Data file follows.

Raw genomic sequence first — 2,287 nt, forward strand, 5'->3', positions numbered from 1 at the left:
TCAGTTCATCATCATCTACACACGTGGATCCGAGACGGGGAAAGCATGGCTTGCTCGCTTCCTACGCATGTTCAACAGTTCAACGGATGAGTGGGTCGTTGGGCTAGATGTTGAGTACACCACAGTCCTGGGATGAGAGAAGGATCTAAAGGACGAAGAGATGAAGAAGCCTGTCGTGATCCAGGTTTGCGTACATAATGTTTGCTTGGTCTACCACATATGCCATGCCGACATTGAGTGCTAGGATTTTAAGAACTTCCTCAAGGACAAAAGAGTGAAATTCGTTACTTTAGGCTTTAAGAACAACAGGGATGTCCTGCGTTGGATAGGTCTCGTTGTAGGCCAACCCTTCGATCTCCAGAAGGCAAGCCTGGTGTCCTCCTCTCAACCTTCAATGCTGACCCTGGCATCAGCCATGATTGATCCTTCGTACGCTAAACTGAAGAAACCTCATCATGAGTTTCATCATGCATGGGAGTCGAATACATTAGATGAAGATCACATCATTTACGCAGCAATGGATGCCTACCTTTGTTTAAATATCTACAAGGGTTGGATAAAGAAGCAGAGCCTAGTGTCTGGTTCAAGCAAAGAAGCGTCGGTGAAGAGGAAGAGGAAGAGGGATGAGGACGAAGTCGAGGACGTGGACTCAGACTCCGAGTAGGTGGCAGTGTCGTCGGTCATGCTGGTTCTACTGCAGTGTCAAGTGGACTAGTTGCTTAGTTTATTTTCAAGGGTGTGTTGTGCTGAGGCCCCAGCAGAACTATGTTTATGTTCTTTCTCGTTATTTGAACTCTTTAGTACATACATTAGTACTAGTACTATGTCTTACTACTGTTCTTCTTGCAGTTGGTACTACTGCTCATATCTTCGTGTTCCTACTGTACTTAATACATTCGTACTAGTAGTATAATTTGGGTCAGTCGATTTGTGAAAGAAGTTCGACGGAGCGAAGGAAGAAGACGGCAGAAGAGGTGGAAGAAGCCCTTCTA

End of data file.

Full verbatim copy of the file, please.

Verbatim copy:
Raw genomic sequence first — 2,287 nt, forward strand, 5'->3', positions numbered from 1 at the left:
TCAGTTCATCATCATCTACACACGTGGATCCGAGACGGGGAAAGCATGGCTTGCTCGCTTCCTACGCATGTTCAACAGTTCAACGGATGAGTGGGTCGTTGGGCTAGATGTTGAGTACACCACAGTCCTGGGATGAGAGAAGGATCTAAAGGACGAAGAGATGAAGAAGCCTGTCGTGATCCAGGTTTGCGTACATAATGTTTGCTTGGTCTACCACATATGCCATGCCGACATTGAGTGCTAGGATTTTAAGAACTTCCTCAAGGACAAAAGAGTGAAATTCGTTACTTTAGGCTTTAAGAACAACAGGGATGTCCTGCGTTGGATAGGTCTCGTTGTAGGCCAACCCTTCGATCTCCAGAAGGCAAGCCTGGTGTCCTCCTCTCAACCTTCAATGCTGACCCTGGCATCAGCCATGATTGATCCTTCGTACGCTAAACTGAAGAAACCTCATCATGAGTTTCATCATGCATGGGAGTCGAATACATTAGATGAAGATCACATCATTTACGCAGCAATGGATGCCTACCTTTGTTTAAATATCTACAAGGGTTGGATAAAGAAGCAGAGCCTAGTGTCTGGTTCAAGCAAAGAAGCGTCGGTGAAGAGGAAGAGGAAGAGGGATGAGGACGAAGTCGAGGACGTGGACTCAGACTCCGAGTAGGTGGCAGTGTCGTCGGTCATGCTGGTTCTACTGCAGTGTCAAGTGGACTAGTTGCTTAGTTTATTTTCAAGGGTGTGTTGTGCTGAGGCCCCAGCAGAACTATGTTTATGTTCTTTCTCGTTATTTGAACTCTTTAGTACATACATTAGTACTAGTACTATGTCTTACTACTGTTCTTCTTGCAGTTGGTACTACTGCTCATATCTTCGTGTTCCTACTGTACTTAATACATTCGTACTAGTAGTATAATTTGGGTCAGTCGATTTGTGAAAGAAGTTCGACGGAGCGAAGGAAGAAGACGGCAGAAGAGGTGGAAGAAGCCCTTCTA